I Want My Parish to Be Radical and Fearless

Guy holding a "help wanted" sign

I Want My Parish to Be Radical and Fearless


Does your parish blow your mind? Does it set your heart on fire with a desire to "go and announce the Gospel of the Lord,” literally?

Imagine a parish that feels like this:

You can’t wait to get to church on Sunday because you know it will be so spiritually edifying. You look forward with great anticipation to the profound gathering of people with whom you have the most deep and meaningful relationships. You gather together in awe of the incredible sacrifice of the Mass, which almost everyone in the parish understands to be an indescribable moment of heaven touching earth, a communion of God and his people. You gather together in in love of one another, leuisurely spending time with each other after the liturgy is over, conversing on matters great and small.

Imagine a parish that is so attractive that non-Catholics show up all the time! Usually they are invited by a friend, but some come because they saw an invitation posted somewhere. Or maybe someone even knocked on their door and invited them to an activity that was going on to introduce new people to the parish.

Imagine a parish that is so attractive that non-Catholics show up all the time!

Imagine a parish that was not satisfied with keeping people in the pews, but was hellbent (if you’ll pardon the phrase) on constantly evangelizing people, and challenging disciples to be missionary disciples. There are all kinds of programs to take part in that help you know yourself and further develop your unique gifts and use them for the building up of the body of Christ, the Church. 

My heart is so hungry to be a part of this type of parish community.

Can a parish do this? Is it unfair to expect it?

I think we have to do more than expect it; I think we have to pray and beg for it.

Pope Francis paints a picture of the parish potential in Evangelii Gaudium, paragraph 28. He writes:

"The parish is not an outdated institution; precisely because it possesses great flexibility, it can assume quite different contours depending on the openness and missionary creativity of the pastor and the community. While certainly not the only institution which evangelizes, if the parish proves capable of self-renewal and constant adaptivity, it continues to be “the Church living in the midst of the homes of her sons and daughters”. This presumes that it really is in contact with the homes and the lives of its people, and does not become a useless structure out of touch with people or a self-absorbed group made up of a chosen few. The parish is the presence of the Church in a given territory, an environment for hearing God’s word, for growth in the Christian life, for dialogue, proclamation, charitable outreach, worship and celebration. In all its activities the parish encourages and trains its members to be evangelizers. It is a community of communities, a sanctuary where the thirsty come to drink in the midst of their journey, and a centre of constant missionary outreach.” (emphasis mine)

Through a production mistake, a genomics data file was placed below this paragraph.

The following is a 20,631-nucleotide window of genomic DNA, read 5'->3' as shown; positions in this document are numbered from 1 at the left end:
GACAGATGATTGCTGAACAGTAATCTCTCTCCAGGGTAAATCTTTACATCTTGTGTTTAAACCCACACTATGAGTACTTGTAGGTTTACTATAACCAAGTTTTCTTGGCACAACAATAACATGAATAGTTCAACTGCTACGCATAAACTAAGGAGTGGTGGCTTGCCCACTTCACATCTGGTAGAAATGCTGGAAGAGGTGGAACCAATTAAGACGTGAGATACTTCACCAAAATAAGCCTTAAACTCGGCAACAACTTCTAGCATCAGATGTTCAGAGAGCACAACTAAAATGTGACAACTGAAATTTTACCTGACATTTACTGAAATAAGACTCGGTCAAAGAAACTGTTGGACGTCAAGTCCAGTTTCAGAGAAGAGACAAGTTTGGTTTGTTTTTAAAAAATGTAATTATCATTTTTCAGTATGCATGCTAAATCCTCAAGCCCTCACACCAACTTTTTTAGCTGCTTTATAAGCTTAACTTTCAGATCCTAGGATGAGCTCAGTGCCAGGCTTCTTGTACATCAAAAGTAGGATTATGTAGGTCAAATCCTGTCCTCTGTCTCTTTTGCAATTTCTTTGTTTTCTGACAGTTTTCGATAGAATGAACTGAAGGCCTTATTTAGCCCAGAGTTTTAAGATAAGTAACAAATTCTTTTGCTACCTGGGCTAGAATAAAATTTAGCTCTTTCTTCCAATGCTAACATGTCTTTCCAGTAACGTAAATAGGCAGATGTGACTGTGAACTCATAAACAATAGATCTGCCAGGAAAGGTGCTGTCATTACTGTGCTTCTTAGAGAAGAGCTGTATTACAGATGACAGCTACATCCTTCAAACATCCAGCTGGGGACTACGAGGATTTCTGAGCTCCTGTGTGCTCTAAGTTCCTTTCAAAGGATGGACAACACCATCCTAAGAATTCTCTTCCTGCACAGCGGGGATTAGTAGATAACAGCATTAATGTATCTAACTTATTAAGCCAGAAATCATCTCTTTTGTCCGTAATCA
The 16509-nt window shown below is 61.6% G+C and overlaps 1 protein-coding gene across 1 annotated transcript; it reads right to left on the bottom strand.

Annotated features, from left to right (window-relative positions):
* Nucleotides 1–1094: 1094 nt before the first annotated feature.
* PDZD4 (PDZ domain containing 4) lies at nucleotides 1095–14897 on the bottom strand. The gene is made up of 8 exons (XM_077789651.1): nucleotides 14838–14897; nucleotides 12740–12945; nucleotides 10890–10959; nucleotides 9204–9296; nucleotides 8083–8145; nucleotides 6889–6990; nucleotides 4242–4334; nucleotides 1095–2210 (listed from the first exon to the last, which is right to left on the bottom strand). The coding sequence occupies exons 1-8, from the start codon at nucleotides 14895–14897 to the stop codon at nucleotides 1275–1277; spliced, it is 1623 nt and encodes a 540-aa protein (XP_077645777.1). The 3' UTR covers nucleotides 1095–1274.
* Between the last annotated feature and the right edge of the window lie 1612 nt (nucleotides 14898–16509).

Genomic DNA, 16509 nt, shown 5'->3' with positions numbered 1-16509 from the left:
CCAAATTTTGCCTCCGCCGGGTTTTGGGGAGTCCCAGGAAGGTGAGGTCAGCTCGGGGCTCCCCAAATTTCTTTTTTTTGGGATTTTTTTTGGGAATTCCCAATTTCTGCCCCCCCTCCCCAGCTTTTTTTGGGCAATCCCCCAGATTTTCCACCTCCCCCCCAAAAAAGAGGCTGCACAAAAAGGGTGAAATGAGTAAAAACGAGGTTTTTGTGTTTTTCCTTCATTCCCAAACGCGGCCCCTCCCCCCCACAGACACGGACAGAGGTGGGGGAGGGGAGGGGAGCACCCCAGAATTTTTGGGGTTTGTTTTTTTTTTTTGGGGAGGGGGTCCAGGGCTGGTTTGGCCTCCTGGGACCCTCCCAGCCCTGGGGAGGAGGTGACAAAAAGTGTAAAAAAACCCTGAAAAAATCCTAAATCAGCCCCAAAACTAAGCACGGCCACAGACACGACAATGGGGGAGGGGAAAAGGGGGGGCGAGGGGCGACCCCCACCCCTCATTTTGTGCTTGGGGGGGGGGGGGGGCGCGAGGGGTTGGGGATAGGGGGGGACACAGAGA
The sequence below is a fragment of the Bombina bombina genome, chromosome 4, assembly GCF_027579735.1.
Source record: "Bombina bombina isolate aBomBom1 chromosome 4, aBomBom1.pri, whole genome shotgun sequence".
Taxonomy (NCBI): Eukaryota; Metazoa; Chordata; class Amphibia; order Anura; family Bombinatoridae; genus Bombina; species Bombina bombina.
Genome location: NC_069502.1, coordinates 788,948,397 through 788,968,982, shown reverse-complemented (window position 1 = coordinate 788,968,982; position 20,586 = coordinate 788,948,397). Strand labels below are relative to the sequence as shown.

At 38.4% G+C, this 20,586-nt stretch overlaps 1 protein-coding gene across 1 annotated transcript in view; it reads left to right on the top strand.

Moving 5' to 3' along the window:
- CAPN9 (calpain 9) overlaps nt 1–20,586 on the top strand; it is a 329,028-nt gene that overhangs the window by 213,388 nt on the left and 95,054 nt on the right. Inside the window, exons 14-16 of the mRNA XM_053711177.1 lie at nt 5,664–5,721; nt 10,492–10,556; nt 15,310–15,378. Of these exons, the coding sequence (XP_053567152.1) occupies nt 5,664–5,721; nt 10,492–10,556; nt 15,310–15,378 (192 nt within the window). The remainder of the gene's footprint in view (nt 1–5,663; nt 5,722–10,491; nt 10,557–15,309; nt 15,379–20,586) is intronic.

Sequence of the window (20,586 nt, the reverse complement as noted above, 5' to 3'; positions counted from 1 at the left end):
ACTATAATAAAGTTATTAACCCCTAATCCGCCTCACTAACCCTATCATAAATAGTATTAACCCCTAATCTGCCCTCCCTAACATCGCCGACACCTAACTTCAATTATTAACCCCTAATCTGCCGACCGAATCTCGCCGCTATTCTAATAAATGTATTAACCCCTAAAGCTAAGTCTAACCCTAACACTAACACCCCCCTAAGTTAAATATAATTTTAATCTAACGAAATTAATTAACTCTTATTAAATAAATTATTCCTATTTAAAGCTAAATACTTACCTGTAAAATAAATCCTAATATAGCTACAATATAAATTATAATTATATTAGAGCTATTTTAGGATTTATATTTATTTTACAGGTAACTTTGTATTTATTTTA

Lest we leave feeling simply happy and inspired, he drops the bomb:

"We must admit, though, that the call to review and renew our parishes has not yet sufficed to bring them nearer to people, to make them environments of living communion and participation, and to make them completely mission-oriented."


Pope Francis is dissatisfied with the status quo also. He describes what a parish can be, and then states that we aren’t there yet.

How do we get there?

To me, there is no short cut: we need to work. We need to tell our pastors the type of parish community we want to belong to; then we need to offer to sweat and bleed for them in order to make it happen.

We did this with our pastor recently. My wife and I met with him on a couple of occasions to describe the kind of parish we crave. We talked about new programs, re-visioned hospitality, and missionary outreach in the neighbourhoods around us.

We painted a bold picture, but he heard us out and blessed our desires, which was a massive relief! But I would bet that he received it so well because we didn’t ask him to make it happen; we asked for what we were willing to work our butts off for.

If you are thinking of approaching your pastor, keep that in mind.  

I visited a parish that was in my mind the exception to the rule, one that left me amazed and inspired, and hungrier than ever to experience this kind of community elsewhere. This parish is St. Benedict in Halifax, and the pastor has recently written a book about the work they’ve done to get where they are. It’s called Divine Renovation: From a Maintenance to a Missional Parish. If your heart aches for an "environment of living communion and participation” that is "completely mission-oriented”, buy a copy for yourself and your pastor. Then prepare yourself for what you have to do to make it a reality.

Then, in the words of my friend Ron Huntley, "pray your face off!"

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Can a parish be a "centre of constant missionary outreach?" Is it unfair to expect it? — Josh Canning

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